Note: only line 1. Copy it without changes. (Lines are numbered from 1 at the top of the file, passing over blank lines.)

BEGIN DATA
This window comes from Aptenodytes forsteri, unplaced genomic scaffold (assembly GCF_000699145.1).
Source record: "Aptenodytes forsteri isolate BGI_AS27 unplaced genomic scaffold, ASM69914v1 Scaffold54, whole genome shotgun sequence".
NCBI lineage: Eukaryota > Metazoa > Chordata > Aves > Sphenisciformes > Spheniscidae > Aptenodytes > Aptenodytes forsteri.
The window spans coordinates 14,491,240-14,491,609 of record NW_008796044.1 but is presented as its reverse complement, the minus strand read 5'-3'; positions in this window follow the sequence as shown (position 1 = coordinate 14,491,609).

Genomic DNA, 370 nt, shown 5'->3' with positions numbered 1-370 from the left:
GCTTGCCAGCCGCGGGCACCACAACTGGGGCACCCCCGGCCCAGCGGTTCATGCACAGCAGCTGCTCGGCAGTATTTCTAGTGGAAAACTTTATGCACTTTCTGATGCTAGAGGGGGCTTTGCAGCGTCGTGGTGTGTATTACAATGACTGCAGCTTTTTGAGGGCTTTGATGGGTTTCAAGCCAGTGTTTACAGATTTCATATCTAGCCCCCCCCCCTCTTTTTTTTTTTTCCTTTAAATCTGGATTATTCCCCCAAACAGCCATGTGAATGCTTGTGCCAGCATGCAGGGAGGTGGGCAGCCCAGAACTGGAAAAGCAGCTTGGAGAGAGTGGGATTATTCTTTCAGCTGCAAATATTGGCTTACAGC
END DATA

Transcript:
This window comes from Aptenodytes forsteri, unplaced genomic scaffold (assembly GCF_000699145.1).